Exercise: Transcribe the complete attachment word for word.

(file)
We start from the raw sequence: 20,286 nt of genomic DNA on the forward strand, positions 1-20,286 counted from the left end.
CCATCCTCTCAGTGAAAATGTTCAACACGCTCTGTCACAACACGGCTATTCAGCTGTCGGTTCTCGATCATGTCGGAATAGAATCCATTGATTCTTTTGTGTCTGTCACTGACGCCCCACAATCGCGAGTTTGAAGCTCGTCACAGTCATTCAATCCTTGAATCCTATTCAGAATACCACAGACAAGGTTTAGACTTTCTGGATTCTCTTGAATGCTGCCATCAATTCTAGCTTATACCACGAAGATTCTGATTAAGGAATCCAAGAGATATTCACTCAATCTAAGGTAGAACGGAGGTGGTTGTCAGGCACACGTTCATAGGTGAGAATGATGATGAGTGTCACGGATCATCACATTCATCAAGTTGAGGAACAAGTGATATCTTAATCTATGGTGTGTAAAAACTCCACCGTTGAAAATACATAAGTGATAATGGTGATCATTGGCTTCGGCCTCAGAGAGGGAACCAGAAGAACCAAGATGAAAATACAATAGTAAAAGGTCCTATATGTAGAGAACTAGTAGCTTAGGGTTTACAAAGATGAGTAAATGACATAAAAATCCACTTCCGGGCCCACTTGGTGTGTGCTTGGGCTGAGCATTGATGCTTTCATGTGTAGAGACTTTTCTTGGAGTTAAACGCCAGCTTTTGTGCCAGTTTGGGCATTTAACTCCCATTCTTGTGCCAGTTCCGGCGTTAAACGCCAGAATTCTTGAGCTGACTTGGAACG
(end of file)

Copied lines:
We start from the raw sequence: 20,286 nt of genomic DNA on the forward strand, positions 1-20,286 counted from the left end.
CCATCCTCTCAGTGAAAATGTTCAACACGCTCTGTCACAACACGGCTATTCAGCTGTCGGTTCTCGATCATGTCGGAATAGAATCCATTGATTCTTTTGTGTCTGTCACTGACGCCCCACAATCGCGAGTTTGAAGCTCGTCACAGTCATTCAATCCTTGAATCCTATTCAGAATACCACAGACAAGGTTTAGACTTTCTGGATTCTCTTGAATGCTGCCATCAATTCTAGCTTATACCACGAAGATTCTGATTAAGGAATCCAAGAGATATTCACTCAATCTAAGGTAGAACGGAGGTGGTTGTCAGGCACACGTTCATAGGTGAGAATGATGATGAGTGTCACGGATCATCACATTCATCAAGTTGAGGAACAAGTGATATCTTAATCTATGGTGTGTAAAAACTCCACCGTTGAAAATACATAAGTGATAATGGTGATCATTGGCTTCGGCCTCAGAGAGGGAACCAGAAGAACCAAGATGAAAATACAATAGTAAAAGGTCCTATATGTAGAGAACTAGTAGCTTAGGGTTTACAAAGATGAGTAAATGACATAAAAATCCACTTCCGGGCCCACTTGGTGTGTGCTTGGGCTGAGCATTGATGCTTTCATGTGTAGAGACTTTTCTTGGAGTTAAACGCCAGCTTTTGTGCCAGTTTGGGCATTTAACTCCCATTCTTGTGCCAGTTCCGGCGTTAAACGCCAGAATTCTTGAGCTGACTTGGAACG